Chuck grimaced. "Mon dieu, van Gogh, get a grip. It's only a damn game." Then to me, in a sotto voce titter: "Friends, Romans, countrymen, lend me your ear."
           Van Gogh glanced my way. "Did Evil Flower just leak that butchered Shakespeare line again? Come on, Baudelaire, how about a little originality for a change? It was halfway funny the first time you said it, but that was a century ago."
           "Look who's talking about originality! I don't quite know how to break the news, Tulip Toes, but painting a vase of sunflowers ain't exactly cutting edge. Take your finger out of the dike and smell the coffee."
           "Nice mixed metaphor. You might have a future writing Hallmark cards."
           "Yeah, with lame pictures of sunflowers on them. Or skies full of inane whirlpools like somebody's flushing them down the toilet."
           The bartender set down the remote after finding NASCAR racing on the tube. "Gentlemen! Clean up your act or take it outside. This is a class establishment."
           Chuck nearly sprayed his mouthful of Pernod. "Yeah, right! And Vinnie here's Leonardo da Vinci. What's next--cutting scenes into cubes and throwing in body parts wherever you feel like it? Splashing paint at random on a canvas and thinking some schmuck will buy it? There are limits, Dutch Boy, there are limits!"
           "Spoken like a true bourgeois," van Gogh said. He gazed starry-eyed at his tally on the machine, that insistent, angular four followed by seven plump, empty, insatiable zeroes, then adjusted his earmuffs and picked up his beret to leave. At the door he paused, as if suddenly struck by an epiphany.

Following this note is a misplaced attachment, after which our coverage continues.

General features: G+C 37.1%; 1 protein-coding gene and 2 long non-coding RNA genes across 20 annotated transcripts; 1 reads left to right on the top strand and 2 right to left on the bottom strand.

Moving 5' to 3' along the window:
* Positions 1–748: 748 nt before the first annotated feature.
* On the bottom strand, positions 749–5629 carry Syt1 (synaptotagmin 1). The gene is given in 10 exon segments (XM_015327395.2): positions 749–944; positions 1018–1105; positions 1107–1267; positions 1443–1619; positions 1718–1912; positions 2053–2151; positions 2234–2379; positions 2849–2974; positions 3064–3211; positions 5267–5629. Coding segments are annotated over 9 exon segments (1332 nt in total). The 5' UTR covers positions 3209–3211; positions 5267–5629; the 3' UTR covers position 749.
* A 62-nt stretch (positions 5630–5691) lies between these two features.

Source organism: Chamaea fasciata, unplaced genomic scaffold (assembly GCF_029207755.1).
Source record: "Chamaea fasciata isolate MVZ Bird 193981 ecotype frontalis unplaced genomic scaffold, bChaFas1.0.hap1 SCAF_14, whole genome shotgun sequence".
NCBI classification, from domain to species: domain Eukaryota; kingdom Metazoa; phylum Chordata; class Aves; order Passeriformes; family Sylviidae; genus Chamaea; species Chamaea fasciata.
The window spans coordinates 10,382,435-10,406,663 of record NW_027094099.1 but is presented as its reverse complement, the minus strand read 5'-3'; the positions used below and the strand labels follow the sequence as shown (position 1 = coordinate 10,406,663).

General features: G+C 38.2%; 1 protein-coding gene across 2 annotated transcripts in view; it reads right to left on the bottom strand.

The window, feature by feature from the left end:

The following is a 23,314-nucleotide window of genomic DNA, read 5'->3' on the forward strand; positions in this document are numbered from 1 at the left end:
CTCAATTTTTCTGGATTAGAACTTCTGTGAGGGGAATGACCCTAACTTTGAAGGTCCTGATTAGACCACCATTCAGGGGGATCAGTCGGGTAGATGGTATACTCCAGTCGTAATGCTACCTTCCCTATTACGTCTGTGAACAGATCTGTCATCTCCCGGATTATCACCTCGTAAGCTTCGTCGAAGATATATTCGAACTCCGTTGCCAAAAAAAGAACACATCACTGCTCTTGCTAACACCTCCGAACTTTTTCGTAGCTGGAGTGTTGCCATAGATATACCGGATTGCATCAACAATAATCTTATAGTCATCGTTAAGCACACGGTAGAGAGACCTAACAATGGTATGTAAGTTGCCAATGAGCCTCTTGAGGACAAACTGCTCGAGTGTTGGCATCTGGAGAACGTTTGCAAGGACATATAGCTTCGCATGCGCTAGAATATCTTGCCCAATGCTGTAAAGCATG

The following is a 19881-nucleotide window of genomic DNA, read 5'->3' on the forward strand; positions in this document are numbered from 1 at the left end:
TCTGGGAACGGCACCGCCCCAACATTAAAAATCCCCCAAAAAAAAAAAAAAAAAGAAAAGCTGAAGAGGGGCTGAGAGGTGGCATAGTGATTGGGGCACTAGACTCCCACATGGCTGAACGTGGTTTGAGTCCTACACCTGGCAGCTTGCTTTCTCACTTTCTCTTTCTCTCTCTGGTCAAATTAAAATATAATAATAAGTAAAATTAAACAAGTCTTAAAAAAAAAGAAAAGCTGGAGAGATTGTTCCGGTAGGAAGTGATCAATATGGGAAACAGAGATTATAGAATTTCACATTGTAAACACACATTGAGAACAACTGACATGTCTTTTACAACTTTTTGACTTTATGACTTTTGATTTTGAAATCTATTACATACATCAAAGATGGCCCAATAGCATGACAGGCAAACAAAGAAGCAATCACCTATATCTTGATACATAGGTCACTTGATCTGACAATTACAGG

"By the way," he asked innocently. "Did I mention that I'm flying to Tokyo tomorrow to do the sets for the new Godzilla film? It's hard not to have a yen for the serious simoleons those exotic orientals throw around. Ciao, Chuck."
           Baudelaire gasped. "The lucky cochon," he whimpered. "Godzilla is almost as brilliant as Jerry Lewis. Is there no end to a poet's pain, and lack of opportunities to pad our pockets?"
           At least you got the NEA grant, I thought. Me, I have to make due with a pile of rejection slips massive enough to wallpaper the Moulin Rouge.
           Chuck was so shaken that he drained his drink, then chugged mine as well. He touched my shoulder. "Man will not merely endure," he said with tears in his eyes, "he will prevail." And stumbled out.
           Within seconds the bartender slapped the check in front of me, obviously worried that I would try to beard her and bolt without paying. As if an artist would do such a thing.
           "What does it matter?" I muttered into my empty glass. "In a hundred years we'll all be dead and no one will be reading us anyway."
           I looked at the bartender, waiting with her hand palm-up to heaven, to all appearances amazingly and absolutely unconcerned with my plight.
           "Mademoiselle," I said, "are you positive you don't have any absinthe?"